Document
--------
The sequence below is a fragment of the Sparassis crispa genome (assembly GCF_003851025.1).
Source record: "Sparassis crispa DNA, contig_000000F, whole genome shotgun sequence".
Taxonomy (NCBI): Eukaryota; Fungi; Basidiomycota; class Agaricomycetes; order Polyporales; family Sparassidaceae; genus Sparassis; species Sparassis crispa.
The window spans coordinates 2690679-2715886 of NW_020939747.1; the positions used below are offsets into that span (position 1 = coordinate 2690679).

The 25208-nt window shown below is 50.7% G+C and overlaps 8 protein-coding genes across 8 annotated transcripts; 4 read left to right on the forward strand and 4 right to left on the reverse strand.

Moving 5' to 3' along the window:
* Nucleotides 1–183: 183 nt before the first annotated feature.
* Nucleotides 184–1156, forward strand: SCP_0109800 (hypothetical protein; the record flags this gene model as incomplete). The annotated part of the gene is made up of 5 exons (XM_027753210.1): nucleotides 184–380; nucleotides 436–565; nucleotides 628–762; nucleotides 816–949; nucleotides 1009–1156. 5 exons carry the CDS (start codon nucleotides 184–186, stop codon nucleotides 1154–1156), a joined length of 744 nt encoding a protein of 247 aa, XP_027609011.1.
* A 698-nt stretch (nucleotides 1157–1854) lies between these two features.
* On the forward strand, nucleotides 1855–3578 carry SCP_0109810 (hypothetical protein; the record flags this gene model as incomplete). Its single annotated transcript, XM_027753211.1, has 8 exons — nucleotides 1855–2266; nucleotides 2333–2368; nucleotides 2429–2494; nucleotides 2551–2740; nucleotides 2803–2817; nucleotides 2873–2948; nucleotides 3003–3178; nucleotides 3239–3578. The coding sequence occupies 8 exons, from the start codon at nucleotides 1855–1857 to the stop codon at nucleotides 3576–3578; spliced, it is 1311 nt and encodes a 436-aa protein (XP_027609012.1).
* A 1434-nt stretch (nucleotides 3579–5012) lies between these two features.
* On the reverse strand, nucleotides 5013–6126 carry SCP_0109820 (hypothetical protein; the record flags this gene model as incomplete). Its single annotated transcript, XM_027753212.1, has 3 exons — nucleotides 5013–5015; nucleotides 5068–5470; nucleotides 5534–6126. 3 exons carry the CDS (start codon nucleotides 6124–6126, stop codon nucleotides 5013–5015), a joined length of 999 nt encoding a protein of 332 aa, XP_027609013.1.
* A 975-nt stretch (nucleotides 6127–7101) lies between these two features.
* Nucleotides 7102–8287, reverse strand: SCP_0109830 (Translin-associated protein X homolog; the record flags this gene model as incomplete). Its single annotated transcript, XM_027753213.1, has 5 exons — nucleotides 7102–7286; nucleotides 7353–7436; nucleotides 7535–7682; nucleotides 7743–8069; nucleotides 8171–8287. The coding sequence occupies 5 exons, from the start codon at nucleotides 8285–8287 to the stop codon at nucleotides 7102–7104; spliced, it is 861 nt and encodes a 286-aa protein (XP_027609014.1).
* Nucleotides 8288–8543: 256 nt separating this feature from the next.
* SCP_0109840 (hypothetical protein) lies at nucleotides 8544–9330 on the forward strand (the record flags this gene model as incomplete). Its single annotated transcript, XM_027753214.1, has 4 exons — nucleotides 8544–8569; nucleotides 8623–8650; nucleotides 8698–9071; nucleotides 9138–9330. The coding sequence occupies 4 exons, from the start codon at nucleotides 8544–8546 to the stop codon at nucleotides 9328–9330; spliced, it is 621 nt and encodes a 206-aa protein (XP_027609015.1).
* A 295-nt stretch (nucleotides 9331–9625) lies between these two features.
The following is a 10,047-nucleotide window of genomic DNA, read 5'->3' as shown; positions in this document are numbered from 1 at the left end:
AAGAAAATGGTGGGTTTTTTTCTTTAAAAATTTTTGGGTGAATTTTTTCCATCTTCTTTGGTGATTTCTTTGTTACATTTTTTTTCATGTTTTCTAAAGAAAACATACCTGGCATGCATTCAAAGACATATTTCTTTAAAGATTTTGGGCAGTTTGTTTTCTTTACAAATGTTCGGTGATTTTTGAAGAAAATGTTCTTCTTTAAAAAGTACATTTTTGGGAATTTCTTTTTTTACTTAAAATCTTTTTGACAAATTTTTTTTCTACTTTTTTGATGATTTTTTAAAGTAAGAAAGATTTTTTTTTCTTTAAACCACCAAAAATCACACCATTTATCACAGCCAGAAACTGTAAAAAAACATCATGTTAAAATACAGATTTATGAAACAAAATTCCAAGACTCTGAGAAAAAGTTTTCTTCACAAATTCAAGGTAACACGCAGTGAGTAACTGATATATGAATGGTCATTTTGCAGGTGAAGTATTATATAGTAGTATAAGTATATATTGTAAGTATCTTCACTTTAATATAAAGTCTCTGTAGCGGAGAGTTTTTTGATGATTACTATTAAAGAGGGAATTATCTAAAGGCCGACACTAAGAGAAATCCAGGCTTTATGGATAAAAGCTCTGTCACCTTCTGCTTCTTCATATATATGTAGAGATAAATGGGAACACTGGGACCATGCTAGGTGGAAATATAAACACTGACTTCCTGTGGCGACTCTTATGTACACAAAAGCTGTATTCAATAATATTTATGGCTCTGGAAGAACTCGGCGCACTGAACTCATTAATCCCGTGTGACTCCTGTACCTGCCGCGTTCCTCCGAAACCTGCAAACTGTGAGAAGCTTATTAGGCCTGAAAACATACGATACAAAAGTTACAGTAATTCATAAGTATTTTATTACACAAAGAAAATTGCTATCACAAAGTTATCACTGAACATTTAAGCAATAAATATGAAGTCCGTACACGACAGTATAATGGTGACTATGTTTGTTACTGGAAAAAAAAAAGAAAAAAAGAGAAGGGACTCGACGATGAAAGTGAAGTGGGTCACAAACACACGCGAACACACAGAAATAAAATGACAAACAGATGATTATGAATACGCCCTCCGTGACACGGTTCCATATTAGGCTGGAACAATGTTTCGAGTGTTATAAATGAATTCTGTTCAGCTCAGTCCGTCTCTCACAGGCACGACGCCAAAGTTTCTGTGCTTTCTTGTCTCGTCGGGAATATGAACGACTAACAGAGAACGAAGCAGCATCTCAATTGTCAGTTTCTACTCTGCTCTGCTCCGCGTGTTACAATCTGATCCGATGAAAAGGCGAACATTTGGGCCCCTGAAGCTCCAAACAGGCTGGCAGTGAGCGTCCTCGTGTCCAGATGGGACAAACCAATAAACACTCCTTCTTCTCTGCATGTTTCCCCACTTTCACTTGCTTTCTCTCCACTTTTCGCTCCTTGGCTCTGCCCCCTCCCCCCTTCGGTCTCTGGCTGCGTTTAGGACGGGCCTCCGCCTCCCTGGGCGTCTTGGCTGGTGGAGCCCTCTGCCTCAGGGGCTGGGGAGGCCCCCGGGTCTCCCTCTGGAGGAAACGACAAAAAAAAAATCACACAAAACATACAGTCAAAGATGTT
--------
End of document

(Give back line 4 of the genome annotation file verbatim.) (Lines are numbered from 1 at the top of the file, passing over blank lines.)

The window spans coordinates 2690679-2715886 of NW_020939747.1; the positions used below are offsets into that span (position 1 = coordinate 2690679).